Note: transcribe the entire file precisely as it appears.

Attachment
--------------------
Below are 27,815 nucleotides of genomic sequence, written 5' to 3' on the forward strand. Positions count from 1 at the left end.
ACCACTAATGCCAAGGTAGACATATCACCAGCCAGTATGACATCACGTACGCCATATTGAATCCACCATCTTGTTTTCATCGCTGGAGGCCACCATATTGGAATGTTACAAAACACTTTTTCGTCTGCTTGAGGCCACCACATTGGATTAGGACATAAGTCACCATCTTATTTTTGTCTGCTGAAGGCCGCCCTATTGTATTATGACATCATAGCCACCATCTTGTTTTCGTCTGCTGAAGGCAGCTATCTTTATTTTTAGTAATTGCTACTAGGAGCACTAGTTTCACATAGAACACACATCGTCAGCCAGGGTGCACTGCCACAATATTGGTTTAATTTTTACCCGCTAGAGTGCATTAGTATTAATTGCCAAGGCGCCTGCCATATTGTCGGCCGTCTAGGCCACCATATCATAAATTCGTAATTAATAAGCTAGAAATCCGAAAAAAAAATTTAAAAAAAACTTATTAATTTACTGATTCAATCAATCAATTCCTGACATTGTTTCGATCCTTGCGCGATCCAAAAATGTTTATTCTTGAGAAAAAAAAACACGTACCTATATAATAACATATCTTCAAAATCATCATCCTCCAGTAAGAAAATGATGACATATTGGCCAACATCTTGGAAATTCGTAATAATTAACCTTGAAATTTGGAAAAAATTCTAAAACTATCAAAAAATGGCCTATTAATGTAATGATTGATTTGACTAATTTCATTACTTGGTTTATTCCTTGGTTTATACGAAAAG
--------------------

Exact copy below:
Below are 27,815 nucleotides of genomic sequence, written 5' to 3' on the forward strand. Positions count from 1 at the left end.
ACCACTAATGCCAAGGTAGACATATCACCAGCCAGTATGACATCACGTACGCCATATTGAATCCACCATCTTGTTTTCATCGCTGGAGGCCACCATATTGGAATGTTACAAAACACTTTTTCGTCTGCTTGAGGCCACCACATTGGATTAGGACATAAGTCACCATCTTATTTTTGTCTGCTGAAGGCCGCCCTATTGTATTATGACATCATAGCCACCATCTTGTTTTCGTCTGCTGAAGGCAGCTATCTTTATTTTTAGTAATTGCTACTAGGAGCACTAGTTTCACATAGAACACACATCGTCAGCCAGGGTGCACTGCCACAATATTGGTTTAATTTTTACCCGCTAGAGTGCATTAGTATTAATTGCCAAGGCGCCTGCCATATTGTCGGCCGTCTAGGCCACCATATCATAAATTCGTAATTAATAAGCTAGAAATCCGAAAAAAAAATTTAAAAAAAACTTATTAATTTACTGATTCAATCAATCAATTCCTGACATTGTTTCGATCCTTGCGCGATCCAAAAATGTTTATTCTTGAGAAAAAAAAACACGTACCTATATAATAACATATCTTCAAAATCATCATCCTCCAGTAAGAAAATGATGACATATTGGCCAACATCTTGGAAATTCGTAATAATTAACCTTGAAATTTGGAAAAAATTCTAAAACTATCAAAAAATGGCCTATTAATGTAATGATTGATTTGACTAATTTCATTACTTGGTTTATTCCTTGGTTTATACGAAAAG